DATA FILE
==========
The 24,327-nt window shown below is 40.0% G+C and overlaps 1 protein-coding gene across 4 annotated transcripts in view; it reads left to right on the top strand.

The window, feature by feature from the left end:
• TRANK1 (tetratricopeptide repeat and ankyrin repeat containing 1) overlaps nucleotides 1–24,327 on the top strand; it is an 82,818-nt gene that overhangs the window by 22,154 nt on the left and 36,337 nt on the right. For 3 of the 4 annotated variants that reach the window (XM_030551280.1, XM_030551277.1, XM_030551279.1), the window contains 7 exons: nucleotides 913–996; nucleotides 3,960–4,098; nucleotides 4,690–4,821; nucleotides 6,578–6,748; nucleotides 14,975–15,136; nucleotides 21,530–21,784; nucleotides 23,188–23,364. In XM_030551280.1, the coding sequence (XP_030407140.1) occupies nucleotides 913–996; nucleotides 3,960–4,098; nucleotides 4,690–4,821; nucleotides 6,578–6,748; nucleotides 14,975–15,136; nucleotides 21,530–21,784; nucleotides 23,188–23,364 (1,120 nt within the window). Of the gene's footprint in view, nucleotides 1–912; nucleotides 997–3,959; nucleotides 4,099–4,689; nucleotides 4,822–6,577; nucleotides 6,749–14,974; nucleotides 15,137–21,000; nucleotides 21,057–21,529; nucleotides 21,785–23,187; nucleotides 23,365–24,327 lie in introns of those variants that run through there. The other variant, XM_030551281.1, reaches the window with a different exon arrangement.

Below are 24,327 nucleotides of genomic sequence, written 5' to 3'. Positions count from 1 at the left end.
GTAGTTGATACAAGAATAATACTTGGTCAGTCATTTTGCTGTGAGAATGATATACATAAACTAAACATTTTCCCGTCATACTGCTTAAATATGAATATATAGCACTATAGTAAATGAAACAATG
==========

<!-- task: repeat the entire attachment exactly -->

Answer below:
The 24,327-nt window shown below is 40.0% G+C and overlaps 1 protein-coding gene across 4 annotated transcripts in view; it reads left to right on the top strand.

The window, feature by feature from the left end:
• TRANK1 (tetratricopeptide repeat and ankyrin repeat containing 1) overlaps nucleotides 1–24,327 on the top strand; it is an 82,818-nt gene that overhangs the window by 22,154 nt on the left and 36,337 nt on the right. For 3 of the 4 annotated variants that reach the window (XM_030551280.1, XM_030551277.1, XM_030551279.1), the window contains 7 exons: nucleotides 913–996; nucleotides 3,960–4,098; nucleotides 4,690–4,821; nucleotides 6,578–6,748; nucleotides 14,975–15,136; nucleotides 21,530–21,784; nucleotides 23,188–23,364. In XM_030551280.1, the coding sequence (XP_030407140.1) occupies nucleotides 913–996; nucleotides 3,960–4,098; nucleotides 4,690–4,821; nucleotides 6,578–6,748; nucleotides 14,975–15,136; nucleotides 21,530–21,784; nucleotides 23,188–23,364 (1,120 nt within the window). Of the gene's footprint in view, nucleotides 1–912; nucleotides 997–3,959; nucleotides 4,099–4,689; nucleotides 4,822–6,577; nucleotides 6,749–14,974; nucleotides 15,137–21,000; nucleotides 21,057–21,529; nucleotides 21,785–23,187; nucleotides 23,365–24,327 lie in introns of those variants that run through there. The other variant, XM_030551281.1, reaches the window with a different exon arrangement.

Below are 24,327 nucleotides of genomic sequence, written 5' to 3'. Positions count from 1 at the left end.
GTAGTTGATACAAGAATAATACTTGGTCAGTCATTTTGCTGTGAGAATGATATACATAAACTAAACATTTTCCCGTCATACTGCTTAAATATGAATATATAGCACTATAGTAAATGAAACAATG